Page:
Bill Mims

Virginia News Stand: January 4, 2010

Annotations & Elucidations Even On New Year's Day . . .

The News Stand is back after a Christmas/New Year's break. Not much comment today. With a new administration and two months of General Assembly upcoming, there will be plenty of news upon which to comment in the days and weeks ahead. For now, take a look at some articles of interest to ween you back into the Virginia political mindset: The Wall Street Journal's Brendan Miniter profiles Governor-elect Bob McDonnell while the Richmond Times-Dispatch and Roanoke Times bid adieu to Governor Tim Kaine; the Washington Times examines McDonnell's call to eliminate the governor's one term limit; the Washington Post looks areas of the Virginia budget that may no longer be sacrosanct from cuts; and the AP reports that 13 attorneys general, including outgoing Virginia AG Bill Mims, are  threatening a lawsuit over the pending nationalized health care legislation — and they are not all "red" state AGs, either. We anticipate that Attorney General-elect Ken Cuccinelli will continue Virginia's participation in the proceedings should the legislation become law.  

But, just to show you it's always something around here, in case you missed it, CNN called us for a New Year's Day interview regarding the Isabella Miller custody case. So, below, we posted the video of the report which includes reporter Mary Snow's interview with Family Foundation President Victoria Cobb.

News:

Back to GOP Basics (Wall Street Journal Online)

Parts of Virginia's budget may no longer be off-limits (Washington Post)

Kaine had wins but took some lumps as governor (Richmond Times-Dispatch)

A term of crisis: Gov. Tim Kaine exit interview (Roanoke Times)

Va. GOP names new executive director (Richmond Times-Dispatch)

Va.'s McDonnell seeks end to term limit (Washington Times)

Va. mom fails to hand over daughter in custody dispute (Richmond Times-Dispatch)

National:

13 attorneys general threaten suit over health care (AP/Roanoke Times)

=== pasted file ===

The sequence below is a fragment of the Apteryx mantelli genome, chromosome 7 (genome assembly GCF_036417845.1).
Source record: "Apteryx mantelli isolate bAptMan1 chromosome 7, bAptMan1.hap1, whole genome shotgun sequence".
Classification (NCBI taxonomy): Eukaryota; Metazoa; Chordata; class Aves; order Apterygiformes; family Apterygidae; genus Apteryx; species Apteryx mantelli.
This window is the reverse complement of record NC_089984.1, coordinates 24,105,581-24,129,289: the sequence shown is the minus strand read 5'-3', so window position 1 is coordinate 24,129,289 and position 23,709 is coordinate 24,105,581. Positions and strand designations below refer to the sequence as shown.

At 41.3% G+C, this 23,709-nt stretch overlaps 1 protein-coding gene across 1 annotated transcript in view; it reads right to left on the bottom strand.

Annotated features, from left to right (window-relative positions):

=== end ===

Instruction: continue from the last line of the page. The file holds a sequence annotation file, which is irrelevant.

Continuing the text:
Video:

*Lesbian Custody Battle (2:13) (CNN.com)

Family Foundation President Victoria Cobb speaks to CNN on New Year's Day about Lisa Miller apparently running away with her daughter, Isabella. 

Help Coming For Internet Safety While Waiting For General Assembly Action

On Tuesday, the Virginia Crime Commission decided to recommend no legislative remedies regarding "sexting," an obscene and predatory version of text messaging. The same day, The Family Foundation participated in a Capitol press conference (see coverage at  Richmond Times-Dispatch) with Attorney General Bill Mims, Enough is Enough and the Interfaith Center for Public Policy to announce a joint venture to educate churches on Internet safety.

The Internet is an expanse of exploration and offers a joy of discovery and learning, but it also has a dark side populated by hardcore pornography and sexual predators. Keeping children safe while they explore the Web is a full time job. To help parents, Enough is Enough produced "Internet Safety 101," a DVD program that helps parents understand the dangers of the Internet and how to protect their children.

As technology advances, the threats to children have moved far beyond chat rooms and My Space, to cel phones and even game systems like PS2 and Xbox. Unfortunately, too few parents are equipped to monitor everything that their children see online, or on their cel phone. "Internet Safety 101" provides the tools necessary for child protection.

At the news conference (see WHSV.com), we announced a joint effort between ourselves, the Attorney General's officePastors For Family Values (our pastors outreach ministry), and the Interfaith Center for Public Policy, where we will distribute 1,000 Internet Safety kits, upon request, to churches across Virginia. Churches can then use the material to train their congregations to better understand the threats that exist and how to combat them. We also will conduct a joint training for pastors and other church leaders on Thursday, March 4, 2010, in Richmond.

Here's a quote from Family Foundation President Victoria Cobb from the news conference (see WTVR.com/CBS6):

Over the years, The Family Foundation has urged the General Assembly to pass stronger penalties for child pornography and to do as much as possible to protect our children and our families on the Internet, but with the freedom that exists on the World Wide Web, we know that this goes far beyond anything government can really do. We as parents must take the necessary steps to protect our families. With the assistance of churches, we can educate and inform thousands more families, protect thousands more children, and hopefully, even save some lives. The materials produced by Enough is Enough are timely, they are effective, they are powerful, and they will absolutely help families in Virginia deal with the dangers that lurk on the Internet.

Clearly, these issues go beyond simply passing new laws (see WWBT/NBC12.com). We as parents, families and churches must do more to ensure that the experiences our children have on the Internet are safe. Our hope is that churches in our network will take advantage of these free resources and help their congregations learn the ins and outs of Internet safety.

If you’d like more information about this material for your church please call John Smith in our office at 804-343-0010 or e-mail him at john@familyfoundation.org.

InternetSafety2(Photo courtesy of the Office of Attorney General.)